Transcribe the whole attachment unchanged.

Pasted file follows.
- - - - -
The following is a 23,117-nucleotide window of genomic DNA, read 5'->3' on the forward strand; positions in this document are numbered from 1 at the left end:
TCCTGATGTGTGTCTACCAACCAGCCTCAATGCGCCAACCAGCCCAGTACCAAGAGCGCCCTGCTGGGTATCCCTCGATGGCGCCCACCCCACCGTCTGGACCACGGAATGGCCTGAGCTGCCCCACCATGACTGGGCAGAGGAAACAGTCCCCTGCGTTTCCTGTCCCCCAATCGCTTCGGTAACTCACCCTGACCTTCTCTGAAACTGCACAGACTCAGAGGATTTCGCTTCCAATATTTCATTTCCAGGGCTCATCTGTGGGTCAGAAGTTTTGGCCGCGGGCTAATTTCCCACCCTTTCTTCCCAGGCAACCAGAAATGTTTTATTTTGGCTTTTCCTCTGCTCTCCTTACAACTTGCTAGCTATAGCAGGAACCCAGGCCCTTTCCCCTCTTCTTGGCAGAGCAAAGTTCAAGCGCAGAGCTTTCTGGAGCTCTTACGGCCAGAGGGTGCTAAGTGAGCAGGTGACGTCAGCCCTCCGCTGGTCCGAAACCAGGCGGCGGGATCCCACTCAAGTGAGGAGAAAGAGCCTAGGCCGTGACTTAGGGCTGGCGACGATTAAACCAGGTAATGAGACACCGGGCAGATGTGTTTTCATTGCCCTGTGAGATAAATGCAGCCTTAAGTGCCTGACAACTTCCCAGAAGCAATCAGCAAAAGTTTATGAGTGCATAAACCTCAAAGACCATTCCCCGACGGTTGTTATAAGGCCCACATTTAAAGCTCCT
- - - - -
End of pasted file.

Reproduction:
The following is a 23,117-nucleotide window of genomic DNA, read 5'->3' on the forward strand; positions in this document are numbered from 1 at the left end:
TCCTGATGTGTGTCTACCAACCAGCCTCAATGCGCCAACCAGCCCAGTACCAAGAGCGCCCTGCTGGGTATCCCTCGATGGCGCCCACCCCACCGTCTGGACCACGGAATGGCCTGAGCTGCCCCACCATGACTGGGCAGAGGAAACAGTCCCCTGCGTTTCCTGTCCCCCAATCGCTTCGGTAACTCACCCTGACCTTCTCTGAAACTGCACAGACTCAGAGGATTTCGCTTCCAATATTTCATTTCCAGGGCTCATCTGTGGGTCAGAAGTTTTGGCCGCGGGCTAATTTCCCACCCTTTCTTCCCAGGCAACCAGAAATGTTTTATTTTGGCTTTTCCTCTGCTCTCCTTACAACTTGCTAGCTATAGCAGGAACCCAGGCCCTTTCCCCTCTTCTTGGCAGAGCAAAGTTCAAGCGCAGAGCTTTCTGGAGCTCTTACGGCCAGAGGGTGCTAAGTGAGCAGGTGACGTCAGCCCTCCGCTGGTCCGAAACCAGGCGGCGGGATCCCACTCAAGTGAGGAGAAAGAGCCTAGGCCGTGACTTAGGGCTGGCGACGATTAAACCAGGTAATGAGACACCGGGCAGATGTGTTTTCATTGCCCTGTGAGATAAATGCAGCCTTAAGTGCCTGACAACTTCCCAGAAGCAATCAGCAAAAGTTTATGAGTGCATAAACCTCAAAGACCATTCCCCGACGGTTGTTATAAGGCCCACATTTAAAGCTCCT